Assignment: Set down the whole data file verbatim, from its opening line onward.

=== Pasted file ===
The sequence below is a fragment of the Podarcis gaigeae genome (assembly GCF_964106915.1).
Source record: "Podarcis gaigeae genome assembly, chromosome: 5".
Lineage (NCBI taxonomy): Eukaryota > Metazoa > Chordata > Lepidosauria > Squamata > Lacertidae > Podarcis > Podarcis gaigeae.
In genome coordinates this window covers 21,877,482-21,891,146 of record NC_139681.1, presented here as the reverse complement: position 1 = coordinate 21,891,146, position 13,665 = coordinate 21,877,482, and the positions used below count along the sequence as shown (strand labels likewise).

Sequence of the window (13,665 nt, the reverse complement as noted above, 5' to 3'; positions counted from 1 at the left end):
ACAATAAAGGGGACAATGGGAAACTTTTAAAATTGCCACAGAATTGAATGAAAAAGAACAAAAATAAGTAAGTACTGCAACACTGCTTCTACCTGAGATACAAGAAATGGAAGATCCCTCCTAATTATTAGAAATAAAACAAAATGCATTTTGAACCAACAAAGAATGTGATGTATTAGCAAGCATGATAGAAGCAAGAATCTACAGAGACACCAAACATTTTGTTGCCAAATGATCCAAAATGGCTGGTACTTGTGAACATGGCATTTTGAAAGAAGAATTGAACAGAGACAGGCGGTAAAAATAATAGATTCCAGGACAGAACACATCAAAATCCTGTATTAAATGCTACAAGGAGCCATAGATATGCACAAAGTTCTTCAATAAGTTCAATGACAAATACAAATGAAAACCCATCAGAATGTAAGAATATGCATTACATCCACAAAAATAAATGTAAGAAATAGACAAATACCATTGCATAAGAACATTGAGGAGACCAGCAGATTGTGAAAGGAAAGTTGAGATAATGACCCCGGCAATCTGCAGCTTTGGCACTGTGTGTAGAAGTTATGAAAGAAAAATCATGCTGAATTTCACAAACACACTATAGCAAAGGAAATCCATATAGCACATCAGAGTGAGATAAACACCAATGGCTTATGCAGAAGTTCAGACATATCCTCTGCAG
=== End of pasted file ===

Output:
The sequence below is a fragment of the Podarcis gaigeae genome (assembly GCF_964106915.1).
Source record: "Podarcis gaigeae genome assembly, chromosome: 5".
Lineage (NCBI taxonomy): Eukaryota > Metazoa > Chordata > Lepidosauria > Squamata > Lacertidae > Podarcis > Podarcis gaigeae.
In genome coordinates this window covers 21,877,482-21,891,146 of record NC_139681.1, presented here as the reverse complement: position 1 = coordinate 21,891,146, position 13,665 = coordinate 21,877,482, and the positions used below count along the sequence as shown (strand labels likewise).

Sequence of the window (13,665 nt, the reverse complement as noted above, 5' to 3'; positions counted from 1 at the left end):
ACAATAAAGGGGACAATGGGAAACTTTTAAAATTGCCACAGAATTGAATGAAAAAGAACAAAAATAAGTAAGTACTGCAACACTGCTTCTACCTGAGATACAAGAAATGGAAGATCCCTCCTAATTATTAGAAATAAAACAAAATGCATTTTGAACCAACAAAGAATGTGATGTATTAGCAAGCATGATAGAAGCAAGAATCTACAGAGACACCAAACATTTTGTTGCCAAATGATCCAAAATGGCTGGTACTTGTGAACATGGCATTTTGAAAGAAGAATTGAACAGAGACAGGCGGTAAAAATAATAGATTCCAGGACAGAACACATCAAAATCCTGTATTAAATGCTACAAGGAGCCATAGATATGCACAAAGTTCTTCAATAAGTTCAATGACAAATACAAATGAAAACCCATCAGAATGTAAGAATATGCATTACATCCACAAAAATAAATGTAAGAAATAGACAAATACCATTGCATAAGAACATTGAGGAGACCAGCAGATTGTGAAAGGAAAGTTGAGATAATGACCCCGGCAATCTGCAGCTTTGGCACTGTGTGTAGAAGTTATGAAAGAAAAATCATGCTGAATTTCACAAACACACTATAGCAAAGGAAATCCATATAGCACATCAGAGTGAGATAAACACCAATGGCTTATGCAGAAGTTCAGACATATCCTCTGCAG